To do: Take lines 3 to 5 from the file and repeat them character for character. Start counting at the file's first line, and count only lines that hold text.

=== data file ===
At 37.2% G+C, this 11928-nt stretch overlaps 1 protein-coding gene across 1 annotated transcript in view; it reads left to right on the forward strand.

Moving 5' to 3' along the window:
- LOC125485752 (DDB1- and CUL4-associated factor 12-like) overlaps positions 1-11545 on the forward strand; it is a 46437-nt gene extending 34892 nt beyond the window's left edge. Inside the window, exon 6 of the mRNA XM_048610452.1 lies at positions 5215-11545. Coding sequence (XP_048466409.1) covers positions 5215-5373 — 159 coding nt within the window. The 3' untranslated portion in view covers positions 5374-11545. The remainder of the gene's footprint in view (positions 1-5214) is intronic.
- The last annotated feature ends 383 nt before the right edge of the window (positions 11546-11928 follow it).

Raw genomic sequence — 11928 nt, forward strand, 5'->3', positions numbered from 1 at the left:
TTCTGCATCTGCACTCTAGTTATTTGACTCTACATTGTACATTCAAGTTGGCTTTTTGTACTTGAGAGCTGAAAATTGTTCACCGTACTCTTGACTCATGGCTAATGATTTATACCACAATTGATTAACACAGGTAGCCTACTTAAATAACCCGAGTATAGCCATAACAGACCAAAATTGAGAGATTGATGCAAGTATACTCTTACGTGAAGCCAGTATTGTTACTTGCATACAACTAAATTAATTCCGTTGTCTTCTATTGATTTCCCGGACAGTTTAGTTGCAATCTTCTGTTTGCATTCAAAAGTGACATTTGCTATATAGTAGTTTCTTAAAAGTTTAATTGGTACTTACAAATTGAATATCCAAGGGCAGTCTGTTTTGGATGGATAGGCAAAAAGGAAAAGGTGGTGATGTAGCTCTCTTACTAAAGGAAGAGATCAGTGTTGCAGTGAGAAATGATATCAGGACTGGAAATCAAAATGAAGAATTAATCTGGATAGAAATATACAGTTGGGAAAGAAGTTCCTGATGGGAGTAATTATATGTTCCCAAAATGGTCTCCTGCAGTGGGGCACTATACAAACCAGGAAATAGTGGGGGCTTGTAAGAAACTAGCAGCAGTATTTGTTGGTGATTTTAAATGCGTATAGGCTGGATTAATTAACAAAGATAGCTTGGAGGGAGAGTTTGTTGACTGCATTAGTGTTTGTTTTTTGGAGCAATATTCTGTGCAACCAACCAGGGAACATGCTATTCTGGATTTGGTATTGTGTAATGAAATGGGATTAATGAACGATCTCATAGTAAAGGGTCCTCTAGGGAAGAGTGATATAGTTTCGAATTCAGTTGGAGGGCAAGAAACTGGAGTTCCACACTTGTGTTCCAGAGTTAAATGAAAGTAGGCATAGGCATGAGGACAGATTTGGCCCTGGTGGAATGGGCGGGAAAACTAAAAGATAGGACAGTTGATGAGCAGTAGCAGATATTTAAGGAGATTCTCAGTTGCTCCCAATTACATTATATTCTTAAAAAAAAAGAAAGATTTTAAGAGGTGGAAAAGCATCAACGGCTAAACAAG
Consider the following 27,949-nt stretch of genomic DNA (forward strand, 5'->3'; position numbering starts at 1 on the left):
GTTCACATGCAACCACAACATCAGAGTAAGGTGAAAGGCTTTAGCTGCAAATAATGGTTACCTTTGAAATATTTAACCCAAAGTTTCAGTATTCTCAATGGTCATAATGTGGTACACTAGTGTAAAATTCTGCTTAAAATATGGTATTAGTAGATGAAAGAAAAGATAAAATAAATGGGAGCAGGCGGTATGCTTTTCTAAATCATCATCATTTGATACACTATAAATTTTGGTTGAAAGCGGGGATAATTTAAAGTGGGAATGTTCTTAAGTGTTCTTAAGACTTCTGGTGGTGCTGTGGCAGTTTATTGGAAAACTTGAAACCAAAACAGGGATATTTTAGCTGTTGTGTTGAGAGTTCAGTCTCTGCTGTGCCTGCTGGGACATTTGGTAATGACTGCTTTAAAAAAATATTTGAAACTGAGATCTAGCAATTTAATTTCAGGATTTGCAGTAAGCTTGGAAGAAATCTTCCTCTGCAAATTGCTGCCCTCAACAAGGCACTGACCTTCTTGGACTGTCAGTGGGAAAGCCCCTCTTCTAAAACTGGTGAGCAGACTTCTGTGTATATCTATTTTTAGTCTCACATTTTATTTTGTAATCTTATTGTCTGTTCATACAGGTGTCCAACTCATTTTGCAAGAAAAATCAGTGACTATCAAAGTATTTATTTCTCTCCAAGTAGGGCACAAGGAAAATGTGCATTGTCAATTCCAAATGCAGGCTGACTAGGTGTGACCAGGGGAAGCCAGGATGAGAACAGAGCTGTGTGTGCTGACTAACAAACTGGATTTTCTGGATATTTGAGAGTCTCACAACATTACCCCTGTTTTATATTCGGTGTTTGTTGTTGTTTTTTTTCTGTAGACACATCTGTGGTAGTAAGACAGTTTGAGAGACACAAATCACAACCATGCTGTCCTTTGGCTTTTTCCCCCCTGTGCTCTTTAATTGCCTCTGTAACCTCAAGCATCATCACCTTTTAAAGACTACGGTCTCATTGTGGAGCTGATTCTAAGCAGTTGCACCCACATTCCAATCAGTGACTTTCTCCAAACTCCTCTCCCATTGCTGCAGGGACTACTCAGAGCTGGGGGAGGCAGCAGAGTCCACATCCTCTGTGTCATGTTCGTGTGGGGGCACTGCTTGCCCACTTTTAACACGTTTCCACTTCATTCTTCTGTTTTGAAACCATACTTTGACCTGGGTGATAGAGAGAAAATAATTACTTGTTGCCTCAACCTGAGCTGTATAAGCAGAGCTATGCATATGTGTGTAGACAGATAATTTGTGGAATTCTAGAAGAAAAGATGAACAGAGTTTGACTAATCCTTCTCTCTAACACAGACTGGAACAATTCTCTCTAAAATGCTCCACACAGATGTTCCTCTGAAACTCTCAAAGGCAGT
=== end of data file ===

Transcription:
- LOC125485752 (DDB1- and CUL4-associated factor 12-like) overlaps positions 1-11545 on the forward strand; it is a 46437-nt gene extending 34892 nt beyond the window's left edge. Inside the window, exon 6 of the mRNA XM_048610452.1 lies at positions 5215-11545. Coding sequence (XP_048466409.1) covers positions 5215-5373 — 159 coding nt within the window. The 3' untranslated portion in view covers positions 5374-11545. The remainder of the gene's footprint in view (positions 1-5214) is intronic.
- The last annotated feature ends 383 nt before the right edge of the window (positions 11546-11928 follow it).

Raw genomic sequence — 11928 nt, forward strand, 5'->3', positions numbered from 1 at the left: